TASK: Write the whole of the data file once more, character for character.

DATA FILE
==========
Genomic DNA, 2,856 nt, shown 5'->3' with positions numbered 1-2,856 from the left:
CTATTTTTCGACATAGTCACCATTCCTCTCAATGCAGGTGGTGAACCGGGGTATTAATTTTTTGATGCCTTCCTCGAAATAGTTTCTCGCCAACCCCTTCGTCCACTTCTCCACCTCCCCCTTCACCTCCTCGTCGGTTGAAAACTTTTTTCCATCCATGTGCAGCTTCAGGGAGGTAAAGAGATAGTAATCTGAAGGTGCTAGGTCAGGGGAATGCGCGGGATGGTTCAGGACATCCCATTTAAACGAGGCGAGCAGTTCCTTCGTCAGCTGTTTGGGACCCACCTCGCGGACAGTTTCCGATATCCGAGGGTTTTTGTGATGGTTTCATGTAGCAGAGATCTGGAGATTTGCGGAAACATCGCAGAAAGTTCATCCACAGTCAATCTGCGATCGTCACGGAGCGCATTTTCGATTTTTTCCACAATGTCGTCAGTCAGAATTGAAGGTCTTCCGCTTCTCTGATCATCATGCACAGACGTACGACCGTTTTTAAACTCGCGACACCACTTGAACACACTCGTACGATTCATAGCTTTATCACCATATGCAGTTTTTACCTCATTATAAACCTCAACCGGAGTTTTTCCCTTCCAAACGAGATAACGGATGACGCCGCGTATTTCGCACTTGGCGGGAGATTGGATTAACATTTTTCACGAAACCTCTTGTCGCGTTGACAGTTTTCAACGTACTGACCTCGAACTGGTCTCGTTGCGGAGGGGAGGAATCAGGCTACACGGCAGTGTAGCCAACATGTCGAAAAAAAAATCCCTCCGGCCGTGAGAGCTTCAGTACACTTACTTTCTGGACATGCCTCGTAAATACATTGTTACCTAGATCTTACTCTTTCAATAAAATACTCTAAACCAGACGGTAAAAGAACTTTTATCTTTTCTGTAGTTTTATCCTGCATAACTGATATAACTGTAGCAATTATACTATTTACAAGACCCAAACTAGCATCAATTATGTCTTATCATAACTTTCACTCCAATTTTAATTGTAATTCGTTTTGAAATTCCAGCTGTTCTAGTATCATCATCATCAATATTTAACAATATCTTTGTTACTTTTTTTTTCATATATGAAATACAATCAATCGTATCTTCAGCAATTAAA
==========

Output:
Genomic DNA, 2,856 nt, shown 5'->3' with positions numbered 1-2,856 from the left:
CTATTTTTCGACATAGTCACCATTCCTCTCAATGCAGGTGGTGAACCGGGGTATTAATTTTTTGATGCCTTCCTCGAAATAGTTTCTCGCCAACCCCTTCGTCCACTTCTCCACCTCCCCCTTCACCTCCTCGTCGGTTGAAAACTTTTTTCCATCCATGTGCAGCTTCAGGGAGGTAAAGAGATAGTAATCTGAAGGTGCTAGGTCAGGGGAATGCGCGGGATGGTTCAGGACATCCCATTTAAACGAGGCGAGCAGTTCCTTCGTCAGCTGTTTGGGACCCACCTCGCGGACAGTTTCCGATATCCGAGGGTTTTTGTGATGGTTTCATGTAGCAGAGATCTGGAGATTTGCGGAAACATCGCAGAAAGTTCATCCACAGTCAATCTGCGATCGTCACGGAGCGCATTTTCGATTTTTTCCACAATGTCGTCAGTCAGAATTGAAGGTCTTCCGCTTCTCTGATCATCATGCACAGACGTACGACCGTTTTTAAACTCGCGACACCACTTGAACACACTCGTACGATTCATAGCTTTATCACCATATGCAGTTTTTACCTCATTATAAACCTCAACCGGAGTTTTTCCCTTCCAAACGAGATAACGGATGACGCCGCGTATTTCGCACTTGGCGGGAGATTGGATTAACATTTTTCACGAAACCTCTTGTCGCGTTGACAGTTTTCAACGTACTGACCTCGAACTGGTCTCGTTGCGGAGGGGAGGAATCAGGCTACACGGCAGTGTAGCCAACATGTCGAAAAAAAAATCCCTCCGGCCGTGAGAGCTTCAGTACACTTACTTTCTGGACATGCCTCGTAAATACATTGTTACCTAGATCTTACTCTTTCAATAAAATACTCTAAACCAGACGGTAAAAGAACTTTTATCTTTTCTGTAGTTTTATCCTGCATAACTGATATAACTGTAGCAATTATACTATTTACAAGACCCAAACTAGCATCAATTATGTCTTATCATAACTTTCACTCCAATTTTAATTGTAATTCGTTTTGAAATTCCAGCTGTTCTAGTATCATCATCATCAATATTTAACAATATCTTTGTTACTTTTTTTTTCATATATGAAATACAATCAATCGTATCTTCAGCAATTAAA